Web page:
Mother and Daughter with Birds Leaving 2006

When I teach my paint to collage workshops, one of the things I always try to bring up is the appropriation of other people's material, specifically photographic images taken from magazines or books.  Legally, there are rules about copyright infringement and what percentage of taking something of someone else's image is illegal, but that's not really what I want to convey to my students.  One of my students said it best, "I would just be really pissed if I walked into a room and there on the wall was one of my pictures that someone had stolen and stuck in their collage".  I always tell my students that the more the source material for their collages is their own, the better it is, both in terms of authenticity and, morals; not depending solely on someone else's creativity.  Through the course of the workshop I will often have to remind certain students of what we have been talking about because they don't seem to have a clear sense of just how much they are pilfering  someone else's image.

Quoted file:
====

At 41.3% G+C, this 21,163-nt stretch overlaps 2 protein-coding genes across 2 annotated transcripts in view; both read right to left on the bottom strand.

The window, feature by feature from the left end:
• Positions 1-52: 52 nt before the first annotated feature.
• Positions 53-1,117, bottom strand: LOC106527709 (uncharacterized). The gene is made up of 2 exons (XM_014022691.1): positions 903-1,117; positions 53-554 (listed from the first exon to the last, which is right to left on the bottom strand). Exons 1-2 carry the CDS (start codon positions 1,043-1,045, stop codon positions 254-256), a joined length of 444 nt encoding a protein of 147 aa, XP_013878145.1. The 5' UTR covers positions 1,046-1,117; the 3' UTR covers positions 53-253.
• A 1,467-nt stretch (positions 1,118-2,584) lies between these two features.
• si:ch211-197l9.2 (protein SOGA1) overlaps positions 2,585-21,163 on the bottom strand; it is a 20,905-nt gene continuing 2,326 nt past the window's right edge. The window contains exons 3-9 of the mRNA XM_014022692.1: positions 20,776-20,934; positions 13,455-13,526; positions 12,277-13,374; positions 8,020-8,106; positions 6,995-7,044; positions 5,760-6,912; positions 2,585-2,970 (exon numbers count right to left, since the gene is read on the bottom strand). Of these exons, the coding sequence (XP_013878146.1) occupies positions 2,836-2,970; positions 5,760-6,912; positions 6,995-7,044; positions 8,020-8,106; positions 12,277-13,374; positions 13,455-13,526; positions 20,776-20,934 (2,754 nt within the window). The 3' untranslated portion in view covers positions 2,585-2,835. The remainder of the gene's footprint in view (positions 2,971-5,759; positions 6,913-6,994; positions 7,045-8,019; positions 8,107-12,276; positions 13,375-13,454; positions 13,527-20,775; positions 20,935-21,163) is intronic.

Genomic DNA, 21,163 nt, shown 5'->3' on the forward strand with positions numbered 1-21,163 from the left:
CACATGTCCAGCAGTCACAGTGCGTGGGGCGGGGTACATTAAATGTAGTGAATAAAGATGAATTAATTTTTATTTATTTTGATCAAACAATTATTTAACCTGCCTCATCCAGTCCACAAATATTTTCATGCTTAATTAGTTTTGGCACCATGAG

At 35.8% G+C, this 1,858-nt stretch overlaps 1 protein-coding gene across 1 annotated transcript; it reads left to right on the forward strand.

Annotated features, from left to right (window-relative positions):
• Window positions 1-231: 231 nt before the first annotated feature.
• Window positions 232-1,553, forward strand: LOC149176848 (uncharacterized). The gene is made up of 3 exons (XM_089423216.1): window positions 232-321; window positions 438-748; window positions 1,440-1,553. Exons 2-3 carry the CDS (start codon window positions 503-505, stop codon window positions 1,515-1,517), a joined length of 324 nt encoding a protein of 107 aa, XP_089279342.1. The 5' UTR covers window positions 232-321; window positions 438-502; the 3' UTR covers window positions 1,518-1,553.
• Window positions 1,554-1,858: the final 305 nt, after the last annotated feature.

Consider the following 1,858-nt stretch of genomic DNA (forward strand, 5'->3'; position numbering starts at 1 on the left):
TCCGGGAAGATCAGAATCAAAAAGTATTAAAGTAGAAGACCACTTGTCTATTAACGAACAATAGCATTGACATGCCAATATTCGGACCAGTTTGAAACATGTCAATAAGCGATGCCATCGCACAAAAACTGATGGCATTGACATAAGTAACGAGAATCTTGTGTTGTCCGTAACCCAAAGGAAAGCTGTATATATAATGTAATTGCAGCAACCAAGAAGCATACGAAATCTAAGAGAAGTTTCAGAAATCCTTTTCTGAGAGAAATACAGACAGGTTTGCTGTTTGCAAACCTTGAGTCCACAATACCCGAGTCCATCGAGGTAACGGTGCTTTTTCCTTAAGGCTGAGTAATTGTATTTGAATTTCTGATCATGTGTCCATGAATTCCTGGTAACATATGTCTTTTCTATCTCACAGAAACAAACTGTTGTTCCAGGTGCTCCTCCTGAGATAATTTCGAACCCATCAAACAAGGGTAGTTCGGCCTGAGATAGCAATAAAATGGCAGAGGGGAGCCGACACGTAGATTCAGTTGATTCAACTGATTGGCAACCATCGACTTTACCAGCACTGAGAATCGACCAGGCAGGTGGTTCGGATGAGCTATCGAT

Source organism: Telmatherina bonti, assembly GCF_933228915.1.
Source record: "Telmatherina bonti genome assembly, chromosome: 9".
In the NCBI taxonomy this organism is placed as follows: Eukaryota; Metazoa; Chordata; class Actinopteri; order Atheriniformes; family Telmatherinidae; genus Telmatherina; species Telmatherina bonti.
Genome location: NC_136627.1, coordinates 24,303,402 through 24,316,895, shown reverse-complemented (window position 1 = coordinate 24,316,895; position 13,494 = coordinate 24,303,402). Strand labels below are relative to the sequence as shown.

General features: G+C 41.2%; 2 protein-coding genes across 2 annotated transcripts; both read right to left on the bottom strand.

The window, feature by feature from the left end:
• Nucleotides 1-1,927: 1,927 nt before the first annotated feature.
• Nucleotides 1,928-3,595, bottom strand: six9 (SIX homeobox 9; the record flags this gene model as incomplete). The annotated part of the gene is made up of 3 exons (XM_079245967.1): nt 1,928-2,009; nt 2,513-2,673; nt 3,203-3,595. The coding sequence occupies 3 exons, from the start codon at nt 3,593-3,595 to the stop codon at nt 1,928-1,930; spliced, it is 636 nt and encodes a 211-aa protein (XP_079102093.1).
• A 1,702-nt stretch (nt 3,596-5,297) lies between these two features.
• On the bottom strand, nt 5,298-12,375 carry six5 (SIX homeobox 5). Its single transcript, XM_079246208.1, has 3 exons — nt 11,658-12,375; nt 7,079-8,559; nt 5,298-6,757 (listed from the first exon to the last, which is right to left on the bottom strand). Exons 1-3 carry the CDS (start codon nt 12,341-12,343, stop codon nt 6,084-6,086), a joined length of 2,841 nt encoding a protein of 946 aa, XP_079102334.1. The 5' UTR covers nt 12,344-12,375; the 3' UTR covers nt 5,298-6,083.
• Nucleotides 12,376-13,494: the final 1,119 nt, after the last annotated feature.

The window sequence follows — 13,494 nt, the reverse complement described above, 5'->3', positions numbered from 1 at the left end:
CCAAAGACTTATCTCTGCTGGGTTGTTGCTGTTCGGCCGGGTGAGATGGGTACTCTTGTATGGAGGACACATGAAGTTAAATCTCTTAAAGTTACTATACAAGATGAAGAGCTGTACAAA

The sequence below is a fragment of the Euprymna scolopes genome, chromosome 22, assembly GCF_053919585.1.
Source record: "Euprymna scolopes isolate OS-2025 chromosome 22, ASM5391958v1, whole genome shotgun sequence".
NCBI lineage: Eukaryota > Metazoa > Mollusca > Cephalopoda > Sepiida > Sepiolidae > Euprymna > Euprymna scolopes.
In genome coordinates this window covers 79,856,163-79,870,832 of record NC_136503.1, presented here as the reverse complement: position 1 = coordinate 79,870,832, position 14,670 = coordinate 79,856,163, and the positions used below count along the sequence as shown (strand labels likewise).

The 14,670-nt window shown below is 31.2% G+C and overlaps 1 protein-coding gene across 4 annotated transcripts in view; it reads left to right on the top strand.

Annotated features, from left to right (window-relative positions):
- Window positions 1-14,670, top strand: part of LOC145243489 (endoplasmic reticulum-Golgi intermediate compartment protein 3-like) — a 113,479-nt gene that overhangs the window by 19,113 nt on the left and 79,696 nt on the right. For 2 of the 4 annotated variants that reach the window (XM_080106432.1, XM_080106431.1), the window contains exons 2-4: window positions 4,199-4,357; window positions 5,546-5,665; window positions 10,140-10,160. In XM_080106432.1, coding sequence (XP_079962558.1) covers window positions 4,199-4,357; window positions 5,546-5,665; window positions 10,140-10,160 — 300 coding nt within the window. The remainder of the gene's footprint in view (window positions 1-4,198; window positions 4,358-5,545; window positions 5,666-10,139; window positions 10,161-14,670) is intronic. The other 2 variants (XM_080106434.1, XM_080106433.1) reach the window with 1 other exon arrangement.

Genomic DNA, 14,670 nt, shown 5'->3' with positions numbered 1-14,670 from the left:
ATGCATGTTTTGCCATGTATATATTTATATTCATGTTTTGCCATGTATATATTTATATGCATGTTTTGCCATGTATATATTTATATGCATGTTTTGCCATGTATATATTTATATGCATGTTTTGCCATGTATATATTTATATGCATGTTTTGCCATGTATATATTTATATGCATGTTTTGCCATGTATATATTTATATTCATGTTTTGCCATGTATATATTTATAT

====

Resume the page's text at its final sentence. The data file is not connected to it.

That being said, I have to look at my own images and hope that I stay on the side not of stealing but, instead, of marrying diverse images to make something completely new and original.  I'm hoping that Rembrandt, were he to walk into the room which held Mother with Daughter and Birds Leaving would, in seeing the head of Agatha Bas that he had painted so many years ago, not be angry at me.  Instead I hope that he would  be intrigued in seeing how I had used Angela's head to tell a story about a mother who is about to lose her daughter to the outside world.  He would understand that the birds spoke of the eventual freedom of the girl, but he would also see the snake-like figure at the top, and would know that as well as freedom there was also implied danger.  He would see the pride, but also the sorrow, that the mother feels. He would see that, in so beautifully capturing the face of Angela Bas, he gave me the perfect mother to tell this story.

Sunday, March 31, 2013

Horse with Awkward Rider 1982